The Olympic gold medal for golf will never be the pinnacle of the game for the best male players; nor probably for the best women but it’s more likely given the state of women’s major championship golf.
That a business selling expensive water in plastic bottles could acquire major status by pouring millions into an event in France is telling and the ANA Championship in Palm Springs has had a few different names over the years depending on the corporation writing the cheques.
Only relatively recently has the Women’s British Open become a major championship and its history tells none of the story of the development of the women’s game as The Open Championship has done for men’s golf for almost a century and a half.
The golf in Rio this past fortnight, though, surely exceeded every hope of those who sought to have the game included in the Olympics and did something to blunt the suggestions of those who thought golf didn’t belong and was little more than an exhibition.
From my observation, every player embraced the importance of the event, appreciated being a part of something much bigger than just golf and they played as hard as they do in important championships.
The notably missing men who used mainly flimsy excuses to absent themselves will all be in Tokyo – provided they’re still good enough – and both they and the event will be better for their participation.
It would be easy to assume once winning a medal was out of reach there wasn’t much point scrapping out a higher finish just for the sake of it. There was no prizemoney, so finishing seventh or 13th would seem irrelevant.
But golfers, being golfers, grind all the way to the finish preferring always to shoot 71 to 72 and there is always someone ahead they’d rather not lose to.
Su Oh, my boss for the week, had some sort of chance of a bronze medal when she birdied the 11th to get to seven under on the final day and three birdies from there would have done it. Instead, I made a mess of both a club and a shot at the difficult par-four 13th, she went long, made a double-bogey from a difficult spot in the back bunker and the hope was gone.
In the end, a tie for 13th was a pretty decent week, one in which every player who finished ahead of her was ranked higher in the game’s measurement of such things and she beat a handful, including Lexi Thompson and Sei Young Kim, both ranked in the top handful of players in the game.
Minjee Lee, too, played really well, finishing eight under but with her winning chance ruined by two hooks into the water and a subsequent triple-bogey on the short par-4 third hole in round three.
The cold facts of professional golf are unless you are Tiger Woods and you’re so much better than the rest that the odd mistake is covered by an ability to do something none of the others can do, you cannot win championships by three-putting, failing to get the following shot on to a green you miss or taking penalty shots.
Inbee Park won the gold medal not a month after deciding to skip her defence of the British Open and then missing the cut at a Korean Tour event the following week. Not a single player in the field saw it coming given her uninspired play this season, yet she beat the best player in the game, Lydia Ko, into second with an extraordinary performance and a reminder of what a brilliant player she has been.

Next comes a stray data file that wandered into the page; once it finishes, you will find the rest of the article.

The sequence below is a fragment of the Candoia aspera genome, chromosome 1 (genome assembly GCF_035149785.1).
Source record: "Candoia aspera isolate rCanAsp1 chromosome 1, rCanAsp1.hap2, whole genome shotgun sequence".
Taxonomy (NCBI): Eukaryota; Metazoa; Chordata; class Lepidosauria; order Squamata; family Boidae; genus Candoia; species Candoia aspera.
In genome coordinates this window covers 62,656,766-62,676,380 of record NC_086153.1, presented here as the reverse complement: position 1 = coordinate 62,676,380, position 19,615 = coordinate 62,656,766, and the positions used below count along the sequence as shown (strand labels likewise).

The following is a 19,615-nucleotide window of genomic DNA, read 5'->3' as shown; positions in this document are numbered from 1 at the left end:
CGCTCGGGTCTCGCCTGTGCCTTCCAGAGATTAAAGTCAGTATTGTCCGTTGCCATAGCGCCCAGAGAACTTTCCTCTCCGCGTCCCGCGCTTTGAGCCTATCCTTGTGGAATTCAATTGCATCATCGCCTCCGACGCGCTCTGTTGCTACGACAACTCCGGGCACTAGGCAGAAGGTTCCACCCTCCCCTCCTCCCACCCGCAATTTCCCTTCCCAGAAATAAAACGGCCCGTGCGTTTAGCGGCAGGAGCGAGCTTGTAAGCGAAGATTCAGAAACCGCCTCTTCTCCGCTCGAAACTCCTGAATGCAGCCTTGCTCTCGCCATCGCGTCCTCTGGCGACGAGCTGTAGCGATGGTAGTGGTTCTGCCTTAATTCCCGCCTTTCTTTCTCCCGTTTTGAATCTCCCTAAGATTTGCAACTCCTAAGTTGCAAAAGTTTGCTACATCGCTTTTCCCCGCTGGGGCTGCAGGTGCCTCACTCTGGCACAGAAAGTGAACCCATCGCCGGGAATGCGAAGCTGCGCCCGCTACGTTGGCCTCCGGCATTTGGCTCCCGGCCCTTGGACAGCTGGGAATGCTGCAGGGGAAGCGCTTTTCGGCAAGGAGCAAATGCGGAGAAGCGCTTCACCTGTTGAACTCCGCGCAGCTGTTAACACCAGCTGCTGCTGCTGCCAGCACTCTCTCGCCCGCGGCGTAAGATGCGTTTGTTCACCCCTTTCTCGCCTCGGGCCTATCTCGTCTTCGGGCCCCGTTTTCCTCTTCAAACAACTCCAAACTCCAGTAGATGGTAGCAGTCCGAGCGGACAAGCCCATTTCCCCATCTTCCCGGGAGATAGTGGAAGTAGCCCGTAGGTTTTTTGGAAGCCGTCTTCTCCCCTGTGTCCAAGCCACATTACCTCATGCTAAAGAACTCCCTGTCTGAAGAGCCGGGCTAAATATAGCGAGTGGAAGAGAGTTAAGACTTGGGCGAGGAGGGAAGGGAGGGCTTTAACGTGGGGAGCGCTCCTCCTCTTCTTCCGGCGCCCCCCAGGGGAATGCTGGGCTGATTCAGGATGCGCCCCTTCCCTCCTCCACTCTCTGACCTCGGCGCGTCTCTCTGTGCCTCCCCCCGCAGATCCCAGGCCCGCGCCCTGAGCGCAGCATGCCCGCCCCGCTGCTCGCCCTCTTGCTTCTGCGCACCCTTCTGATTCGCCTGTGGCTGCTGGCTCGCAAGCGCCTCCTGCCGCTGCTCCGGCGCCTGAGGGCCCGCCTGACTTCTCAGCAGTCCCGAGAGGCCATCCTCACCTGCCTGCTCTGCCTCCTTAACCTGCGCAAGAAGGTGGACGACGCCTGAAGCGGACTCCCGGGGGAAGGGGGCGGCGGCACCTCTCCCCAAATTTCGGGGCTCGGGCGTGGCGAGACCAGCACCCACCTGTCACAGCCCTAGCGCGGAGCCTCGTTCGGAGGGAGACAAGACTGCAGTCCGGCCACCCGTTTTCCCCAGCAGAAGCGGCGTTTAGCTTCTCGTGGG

The other star of the fortnight was the golf course and that is a rare thing in professional golf as the game, especially the women’s side of it, finds very good commercial reasons to visit average golf courses most weeks of the year.
In Rio, course architect Gil Hanse found a sandy and mildly undulating site (think Kingston Heath or The Lakes) conducive to the making of a really interesting course – although that is no guarantee of not messing it up.
Hanse not only didn’t mess it up, he made a fascinating test where he proved angles are still important no matter the view the modern power game has made them an irrelevancy. He did it without having to resort to the curse of long green grass bordering fairways and surrounding greens and he did it elegantly with a beautifully crafted, varied and interesting set of green complexes.
One wonders what will happen to the course after this week. Golf is a game played only by the rich in Brazil and its image is one of privilege and locked gates. It is a much better game when everyone can play and cities are much better places when people don’t live behind walls with gates and guards with guns to protect the more fortunate. Privileged golf and people living behind walls seem sadly to go together in many parts of the world, places where there is great disparity of wealth – sometimes only a short par four apart.
Hanse’s course is a public one, but there are no plans after the Olympics to turn it into a place to pay for itself.
“It’s just Brazil,” said Hanse, where “the it’ll-be-right-on-the-day attitude” is how things seem to run.
Hopefully the course lives because it deserves to be a worthwhile legacy of the Games.
Olympic golf, though, seems certain to survive after this fortnight, as both the crowds and the golf were terrific and more importantly the men’s event was only out-rated this year in the United States by the Masters.
In the end, money rules and is regularly the factor around which such decisions are made.